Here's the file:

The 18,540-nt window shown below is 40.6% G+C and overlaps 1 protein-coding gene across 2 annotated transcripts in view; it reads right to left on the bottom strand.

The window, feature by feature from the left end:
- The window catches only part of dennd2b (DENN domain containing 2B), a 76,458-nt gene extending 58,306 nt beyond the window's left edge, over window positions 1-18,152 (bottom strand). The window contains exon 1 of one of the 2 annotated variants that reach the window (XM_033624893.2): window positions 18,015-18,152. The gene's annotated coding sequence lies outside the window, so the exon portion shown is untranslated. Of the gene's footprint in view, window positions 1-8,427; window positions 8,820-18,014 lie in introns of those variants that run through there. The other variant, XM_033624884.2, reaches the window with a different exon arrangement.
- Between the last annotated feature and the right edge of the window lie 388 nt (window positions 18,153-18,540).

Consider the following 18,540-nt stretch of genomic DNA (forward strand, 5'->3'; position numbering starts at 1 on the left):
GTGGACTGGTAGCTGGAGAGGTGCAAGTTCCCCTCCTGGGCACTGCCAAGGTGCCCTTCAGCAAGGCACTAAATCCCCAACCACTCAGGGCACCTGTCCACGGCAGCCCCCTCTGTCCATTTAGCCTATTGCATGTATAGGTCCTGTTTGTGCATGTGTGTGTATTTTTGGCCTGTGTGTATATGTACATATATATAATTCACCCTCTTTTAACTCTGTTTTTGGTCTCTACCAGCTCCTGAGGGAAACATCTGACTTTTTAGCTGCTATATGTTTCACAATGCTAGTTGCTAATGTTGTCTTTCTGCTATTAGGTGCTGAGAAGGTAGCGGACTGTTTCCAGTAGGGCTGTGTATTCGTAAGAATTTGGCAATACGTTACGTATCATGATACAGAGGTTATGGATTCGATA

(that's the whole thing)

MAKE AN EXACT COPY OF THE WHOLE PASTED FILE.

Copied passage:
The 18,540-nt window shown below is 40.6% G+C and overlaps 1 protein-coding gene across 2 annotated transcripts in view; it reads right to left on the bottom strand.

The window, feature by feature from the left end:
- The window catches only part of dennd2b (DENN domain containing 2B), a 76,458-nt gene extending 58,306 nt beyond the window's left edge, over window positions 1-18,152 (bottom strand). The window contains exon 1 of one of the 2 annotated variants that reach the window (XM_033624893.2): window positions 18,015-18,152. The gene's annotated coding sequence lies outside the window, so the exon portion shown is untranslated. Of the gene's footprint in view, window positions 1-8,427; window positions 8,820-18,014 lie in introns of those variants that run through there. The other variant, XM_033624884.2, reaches the window with a different exon arrangement.
- Between the last annotated feature and the right edge of the window lie 388 nt (window positions 18,153-18,540).

Consider the following 18,540-nt stretch of genomic DNA (forward strand, 5'->3'; position numbering starts at 1 on the left):
GTGGACTGGTAGCTGGAGAGGTGCAAGTTCCCCTCCTGGGCACTGCCAAGGTGCCCTTCAGCAAGGCACTAAATCCCCAACCACTCAGGGCACCTGTCCACGGCAGCCCCCTCTGTCCATTTAGCCTATTGCATGTATAGGTCCTGTTTGTGCATGTGTGTGTATTTTTGGCCTGTGTGTATATGTACATATATATAATTCACCCTCTTTTAACTCTGTTTTTGGTCTCTACCAGCTCCTGAGGGAAACATCTGACTTTTTAGCTGCTATATGTTTCACAATGCTAGTTGCTAATGTTGTCTTTCTGCTATTAGGTGCTGAGAAGGTAGCGGACTGTTTCCAGTAGGGCTGTGTATTCGTAAGAATTTGGCAATACGTTACGTATCATGATACAGAGGTTATGGATTCGATA